T-Mobile US (NYSE:TMUS) is letting customers purchase LTE-enabled tablets for the same price as Wi-Fi models, and the carrier is also giving away 1 GB of free tablet data per month to voice customers who sign up for a tablet. The company's announcement is the second of three it is making this week to add momentum to its "uncarrier" message.
T-Mobile subscribers can get the LTE-capable iPad Air for $499.
T-Mobile said its new tablet offer is available for any postpaid activation on a 1 GB or higher mobile Internet data plan. For example, T-Mobile said customers can buy the LTE-enabled Apple iPad Air for just $499 (which is the same price as the Wi-Fi-only model and far below the previous $630 price for the LTE-enabled version). Similarly, customers can buy the LTE-capable Samsung Galaxy Tab 3 for $200, not the previous $312.
T-Mobile is essentially swallowing the cost of the LTE modem inside the tablets, which often adds $100 or more to the cost of a tablet over the Wi-Fi version. The result for T-Mobile could put more LTE-enabled tablets in its customers' hands--and those customers may then may opt to pay T-Mobile for monthly LTE connections.
Further, T-Mobile is also offering $10 off its most popular mobile Internet data plans starting April 12 through the end of 2014. The offering is available for new and existing customers. The carrier's 1 GB tablet plan is $20 per month, but customers already get a $10 discount when they also purchase a postpaid phone plan on the same account. So for voice customers, what that means is they can get up to 1 GB of LTE tablet data free every month through the end of the year. That will be on top of the 200 MB of free data tablet customers automatically get from T-Mobile as long as they keep their tablet active on T-Mobile's network.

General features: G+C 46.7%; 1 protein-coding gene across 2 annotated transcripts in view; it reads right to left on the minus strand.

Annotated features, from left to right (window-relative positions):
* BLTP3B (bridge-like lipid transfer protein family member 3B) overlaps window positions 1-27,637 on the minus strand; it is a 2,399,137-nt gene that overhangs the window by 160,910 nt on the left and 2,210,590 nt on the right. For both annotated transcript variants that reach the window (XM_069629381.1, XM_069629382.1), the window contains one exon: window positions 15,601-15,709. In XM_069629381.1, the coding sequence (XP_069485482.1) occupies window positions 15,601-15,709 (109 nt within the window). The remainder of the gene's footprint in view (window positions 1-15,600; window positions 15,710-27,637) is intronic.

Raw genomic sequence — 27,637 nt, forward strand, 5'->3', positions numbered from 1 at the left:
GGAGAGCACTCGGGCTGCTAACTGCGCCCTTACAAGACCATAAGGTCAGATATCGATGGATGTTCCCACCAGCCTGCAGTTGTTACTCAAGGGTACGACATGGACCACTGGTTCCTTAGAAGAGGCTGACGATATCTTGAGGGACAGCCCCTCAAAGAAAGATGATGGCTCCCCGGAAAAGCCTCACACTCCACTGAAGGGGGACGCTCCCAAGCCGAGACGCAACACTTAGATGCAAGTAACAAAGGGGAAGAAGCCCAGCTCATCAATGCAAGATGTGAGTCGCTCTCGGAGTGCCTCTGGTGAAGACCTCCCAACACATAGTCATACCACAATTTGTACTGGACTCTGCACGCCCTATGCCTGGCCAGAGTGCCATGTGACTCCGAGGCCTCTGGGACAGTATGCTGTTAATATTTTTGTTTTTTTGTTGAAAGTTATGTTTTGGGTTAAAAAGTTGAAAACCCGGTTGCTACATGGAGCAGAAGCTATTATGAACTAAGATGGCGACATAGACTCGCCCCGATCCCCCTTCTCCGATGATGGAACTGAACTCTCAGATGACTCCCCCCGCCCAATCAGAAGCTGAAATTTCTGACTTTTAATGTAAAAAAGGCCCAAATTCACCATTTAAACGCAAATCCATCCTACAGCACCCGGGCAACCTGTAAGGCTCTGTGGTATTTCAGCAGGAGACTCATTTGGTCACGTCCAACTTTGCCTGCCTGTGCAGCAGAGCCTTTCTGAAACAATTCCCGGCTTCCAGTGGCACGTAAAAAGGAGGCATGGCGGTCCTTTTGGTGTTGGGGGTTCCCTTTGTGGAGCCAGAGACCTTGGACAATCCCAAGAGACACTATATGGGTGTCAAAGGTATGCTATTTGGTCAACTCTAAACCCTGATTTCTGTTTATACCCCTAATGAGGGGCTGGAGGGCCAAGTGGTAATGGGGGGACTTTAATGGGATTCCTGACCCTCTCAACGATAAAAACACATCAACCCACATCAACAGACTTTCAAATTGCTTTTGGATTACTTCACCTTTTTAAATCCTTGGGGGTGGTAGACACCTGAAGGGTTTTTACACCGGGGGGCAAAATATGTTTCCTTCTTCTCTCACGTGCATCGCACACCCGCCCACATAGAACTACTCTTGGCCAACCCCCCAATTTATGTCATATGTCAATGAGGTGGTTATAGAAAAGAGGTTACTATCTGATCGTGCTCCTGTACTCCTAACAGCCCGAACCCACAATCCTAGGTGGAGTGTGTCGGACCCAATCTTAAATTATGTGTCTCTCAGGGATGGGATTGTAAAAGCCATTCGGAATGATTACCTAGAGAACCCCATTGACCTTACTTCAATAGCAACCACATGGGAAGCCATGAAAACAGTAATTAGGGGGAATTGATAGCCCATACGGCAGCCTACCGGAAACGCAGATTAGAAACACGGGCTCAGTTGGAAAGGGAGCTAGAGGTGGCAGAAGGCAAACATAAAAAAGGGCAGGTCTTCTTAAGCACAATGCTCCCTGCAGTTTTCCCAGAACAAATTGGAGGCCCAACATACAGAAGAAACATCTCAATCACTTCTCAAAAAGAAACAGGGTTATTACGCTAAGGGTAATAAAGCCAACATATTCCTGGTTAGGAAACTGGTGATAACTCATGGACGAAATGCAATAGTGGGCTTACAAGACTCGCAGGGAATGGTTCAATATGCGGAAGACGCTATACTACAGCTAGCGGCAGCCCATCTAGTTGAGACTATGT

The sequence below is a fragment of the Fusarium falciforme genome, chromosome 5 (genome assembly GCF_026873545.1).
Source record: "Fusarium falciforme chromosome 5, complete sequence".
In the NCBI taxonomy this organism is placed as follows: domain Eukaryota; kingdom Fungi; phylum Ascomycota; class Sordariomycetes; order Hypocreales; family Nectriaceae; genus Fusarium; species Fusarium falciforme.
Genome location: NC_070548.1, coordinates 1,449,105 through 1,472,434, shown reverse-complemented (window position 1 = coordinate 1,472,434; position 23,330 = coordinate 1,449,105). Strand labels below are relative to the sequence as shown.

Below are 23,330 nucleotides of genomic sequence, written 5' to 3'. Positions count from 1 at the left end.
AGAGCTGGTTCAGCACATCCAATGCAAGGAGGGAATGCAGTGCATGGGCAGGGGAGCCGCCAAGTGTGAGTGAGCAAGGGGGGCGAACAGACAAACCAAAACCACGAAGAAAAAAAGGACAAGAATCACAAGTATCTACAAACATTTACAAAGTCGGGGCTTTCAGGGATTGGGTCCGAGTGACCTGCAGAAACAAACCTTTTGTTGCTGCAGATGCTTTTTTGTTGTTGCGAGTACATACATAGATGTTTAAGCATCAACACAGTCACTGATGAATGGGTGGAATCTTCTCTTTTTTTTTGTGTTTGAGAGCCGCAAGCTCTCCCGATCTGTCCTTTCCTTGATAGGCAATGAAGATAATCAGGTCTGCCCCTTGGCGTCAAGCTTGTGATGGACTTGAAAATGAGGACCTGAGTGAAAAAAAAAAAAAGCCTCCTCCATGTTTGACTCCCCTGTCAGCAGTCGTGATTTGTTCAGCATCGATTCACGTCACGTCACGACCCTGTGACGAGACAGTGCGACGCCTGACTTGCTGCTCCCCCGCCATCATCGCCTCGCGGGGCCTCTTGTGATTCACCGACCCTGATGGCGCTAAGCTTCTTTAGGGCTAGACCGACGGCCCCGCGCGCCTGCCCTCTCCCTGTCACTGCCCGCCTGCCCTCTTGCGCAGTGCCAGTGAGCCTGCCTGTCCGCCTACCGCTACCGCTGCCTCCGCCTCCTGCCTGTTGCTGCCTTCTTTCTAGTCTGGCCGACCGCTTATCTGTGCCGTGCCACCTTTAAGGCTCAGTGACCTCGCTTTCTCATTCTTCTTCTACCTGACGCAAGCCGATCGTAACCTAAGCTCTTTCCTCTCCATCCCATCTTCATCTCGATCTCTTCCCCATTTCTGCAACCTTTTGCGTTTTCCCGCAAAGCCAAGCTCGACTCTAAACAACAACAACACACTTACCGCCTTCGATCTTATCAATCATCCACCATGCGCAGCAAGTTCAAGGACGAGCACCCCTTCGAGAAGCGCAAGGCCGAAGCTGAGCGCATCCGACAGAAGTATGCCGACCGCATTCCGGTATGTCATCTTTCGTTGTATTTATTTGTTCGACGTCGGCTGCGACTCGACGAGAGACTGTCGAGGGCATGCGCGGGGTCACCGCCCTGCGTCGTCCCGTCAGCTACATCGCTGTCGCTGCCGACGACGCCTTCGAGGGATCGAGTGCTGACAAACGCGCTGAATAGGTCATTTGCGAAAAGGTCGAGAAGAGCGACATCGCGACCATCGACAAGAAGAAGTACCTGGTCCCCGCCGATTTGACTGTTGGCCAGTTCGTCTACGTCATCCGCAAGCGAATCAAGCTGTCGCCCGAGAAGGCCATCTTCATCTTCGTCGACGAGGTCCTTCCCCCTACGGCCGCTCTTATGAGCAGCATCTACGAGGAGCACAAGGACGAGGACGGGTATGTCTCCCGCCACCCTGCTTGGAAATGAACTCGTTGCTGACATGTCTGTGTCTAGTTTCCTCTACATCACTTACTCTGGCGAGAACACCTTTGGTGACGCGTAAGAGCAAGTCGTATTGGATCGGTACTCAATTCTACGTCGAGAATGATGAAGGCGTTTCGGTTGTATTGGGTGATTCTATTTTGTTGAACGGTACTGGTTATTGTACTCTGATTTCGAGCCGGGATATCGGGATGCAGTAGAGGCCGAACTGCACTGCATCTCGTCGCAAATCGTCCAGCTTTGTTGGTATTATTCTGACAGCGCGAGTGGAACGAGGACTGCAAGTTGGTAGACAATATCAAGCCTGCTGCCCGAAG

Once customers have used all the high-speed data allotted on the data option, their data speed will automatically be slowed down to 2G web speeds for the remainder of their billing cycle.
After 2014, tablet customers can keep the offer starting at just $10 a month with voice service. T-Mobile also said that its voice customers who add the 1 GB tablet plan also qualify for the reduced prices on the tablets themselves.
"With this announcement, T-Mobile's launching a full-on assault against the restrictions and pain points that keep tablet owners from experiencing life beyond the Wi-Fi zone," T-Mobile CEO John Legere said in a statement. "The Un-carrier is all about solving pain points, and today we're eliminating every reason to be stuck on an unconnected Wi-Fi-only tablet."
Taking a swipe at the corporate colors of Verizon Wireless (NYSE:VZ), AT&T Mobility (NYSE:T) and Sprint (NYSE:S), Legere added: "There's no longer any need to limit the use of your tablet because you're intimidated by Big Blue, Bad Red or Bumbling Yellow."
T-Mobile isn't the only carrier looking to juice its tablet sales. Verizon has been offering 1 GB of extra data per month to customers who activate a tablet on the carrier's new "More Everything" shared data plans. Verizon said its offer of the extra 1 GB of data will remain available to customers as long as the tablet is active on More Everything plans at or above 1 GB. It costs $10 per month to keep a tablet on the carrier's More Everything plan. The offer was introduced in late March and Verizon has not set an end date for it.
In the fourth quarter of 2013, T-Mobile had 69,000 mobile broadband branded postpaid net additions, primarily composed of tablets, compared to just 5,000 in the third quarter of 2013. Overall, in the fourth quarter tablets comprised a sliver of T-Mobile's 1.6 million net subscriber additions.
The tablet offer comes a day after T-Mobile unveiled a new entry-level plan called its "Simple Starter" plan, which includes unlimited voice, texting and 500 MB of LTE data for $40 per month. Once a user reaches the 500 MB of high-speed data, the service is suspended, and customers would need to buy either a 1-day on-network data pass of 500 MB for $5 or a 7-day on-network data pass of1 GB for $10.
In the fourth quarter, tablet activations made up a significant portion of most Tier 1 carriers' subscriber additions.
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